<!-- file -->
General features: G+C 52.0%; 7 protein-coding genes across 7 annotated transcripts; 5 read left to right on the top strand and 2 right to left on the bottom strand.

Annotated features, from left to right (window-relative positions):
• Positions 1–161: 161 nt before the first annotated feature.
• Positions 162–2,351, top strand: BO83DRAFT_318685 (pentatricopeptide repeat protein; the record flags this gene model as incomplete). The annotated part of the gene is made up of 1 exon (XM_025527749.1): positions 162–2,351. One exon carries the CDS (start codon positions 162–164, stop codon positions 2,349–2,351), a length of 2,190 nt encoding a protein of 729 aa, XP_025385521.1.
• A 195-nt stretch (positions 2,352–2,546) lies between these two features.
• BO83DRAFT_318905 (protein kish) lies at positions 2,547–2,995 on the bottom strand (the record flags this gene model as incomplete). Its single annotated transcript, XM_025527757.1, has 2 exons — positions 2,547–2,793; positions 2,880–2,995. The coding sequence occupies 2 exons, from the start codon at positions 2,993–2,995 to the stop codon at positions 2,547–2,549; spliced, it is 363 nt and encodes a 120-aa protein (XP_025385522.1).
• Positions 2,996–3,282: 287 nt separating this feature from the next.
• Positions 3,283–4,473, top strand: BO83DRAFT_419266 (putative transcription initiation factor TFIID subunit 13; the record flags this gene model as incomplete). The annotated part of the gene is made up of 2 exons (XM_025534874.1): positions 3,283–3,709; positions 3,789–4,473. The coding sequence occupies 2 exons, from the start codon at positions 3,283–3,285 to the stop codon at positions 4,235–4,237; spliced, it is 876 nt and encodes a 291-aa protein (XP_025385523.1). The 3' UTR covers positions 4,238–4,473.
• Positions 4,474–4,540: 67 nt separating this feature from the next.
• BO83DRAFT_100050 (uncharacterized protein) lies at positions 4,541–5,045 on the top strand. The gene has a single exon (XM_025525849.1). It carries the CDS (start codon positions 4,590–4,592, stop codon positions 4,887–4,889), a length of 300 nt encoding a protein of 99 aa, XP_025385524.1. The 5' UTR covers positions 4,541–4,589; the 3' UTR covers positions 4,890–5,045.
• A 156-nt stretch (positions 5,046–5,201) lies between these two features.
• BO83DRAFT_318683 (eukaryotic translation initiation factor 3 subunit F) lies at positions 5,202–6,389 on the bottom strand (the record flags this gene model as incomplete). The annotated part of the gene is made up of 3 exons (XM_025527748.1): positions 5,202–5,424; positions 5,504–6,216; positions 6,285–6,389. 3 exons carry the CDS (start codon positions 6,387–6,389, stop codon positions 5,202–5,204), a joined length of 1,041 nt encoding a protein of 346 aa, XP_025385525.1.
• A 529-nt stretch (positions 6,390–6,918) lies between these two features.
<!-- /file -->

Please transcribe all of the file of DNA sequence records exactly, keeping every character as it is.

General features: G+C 52.0%; 7 protein-coding genes across 7 annotated transcripts; 5 read left to right on the top strand and 2 right to left on the bottom strand.

Annotated features, from left to right (window-relative positions):
• Positions 1–161: 161 nt before the first annotated feature.
• Positions 162–2,351, top strand: BO83DRAFT_318685 (pentatricopeptide repeat protein; the record flags this gene model as incomplete). The annotated part of the gene is made up of 1 exon (XM_025527749.1): positions 162–2,351. One exon carries the CDS (start codon positions 162–164, stop codon positions 2,349–2,351), a length of 2,190 nt encoding a protein of 729 aa, XP_025385521.1.
• A 195-nt stretch (positions 2,352–2,546) lies between these two features.
• BO83DRAFT_318905 (protein kish) lies at positions 2,547–2,995 on the bottom strand (the record flags this gene model as incomplete). Its single annotated transcript, XM_025527757.1, has 2 exons — positions 2,547–2,793; positions 2,880–2,995. The coding sequence occupies 2 exons, from the start codon at positions 2,993–2,995 to the stop codon at positions 2,547–2,549; spliced, it is 363 nt and encodes a 120-aa protein (XP_025385522.1).
• Positions 2,996–3,282: 287 nt separating this feature from the next.
• Positions 3,283–4,473, top strand: BO83DRAFT_419266 (putative transcription initiation factor TFIID subunit 13; the record flags this gene model as incomplete). The annotated part of the gene is made up of 2 exons (XM_025534874.1): positions 3,283–3,709; positions 3,789–4,473. The coding sequence occupies 2 exons, from the start codon at positions 3,283–3,285 to the stop codon at positions 4,235–4,237; spliced, it is 876 nt and encodes a 291-aa protein (XP_025385523.1). The 3' UTR covers positions 4,238–4,473.
• Positions 4,474–4,540: 67 nt separating this feature from the next.
• BO83DRAFT_100050 (uncharacterized protein) lies at positions 4,541–5,045 on the top strand. The gene has a single exon (XM_025525849.1). It carries the CDS (start codon positions 4,590–4,592, stop codon positions 4,887–4,889), a length of 300 nt encoding a protein of 99 aa, XP_025385524.1. The 5' UTR covers positions 4,541–4,589; the 3' UTR covers positions 4,890–5,045.
• A 156-nt stretch (positions 5,046–5,201) lies between these two features.
• BO83DRAFT_318683 (eukaryotic translation initiation factor 3 subunit F) lies at positions 5,202–6,389 on the bottom strand (the record flags this gene model as incomplete). The annotated part of the gene is made up of 3 exons (XM_025527748.1): positions 5,202–5,424; positions 5,504–6,216; positions 6,285–6,389. 3 exons carry the CDS (start codon positions 6,387–6,389, stop codon positions 5,202–5,204), a joined length of 1,041 nt encoding a protein of 346 aa, XP_025385525.1.
• A 529-nt stretch (positions 6,390–6,918) lies between these two features.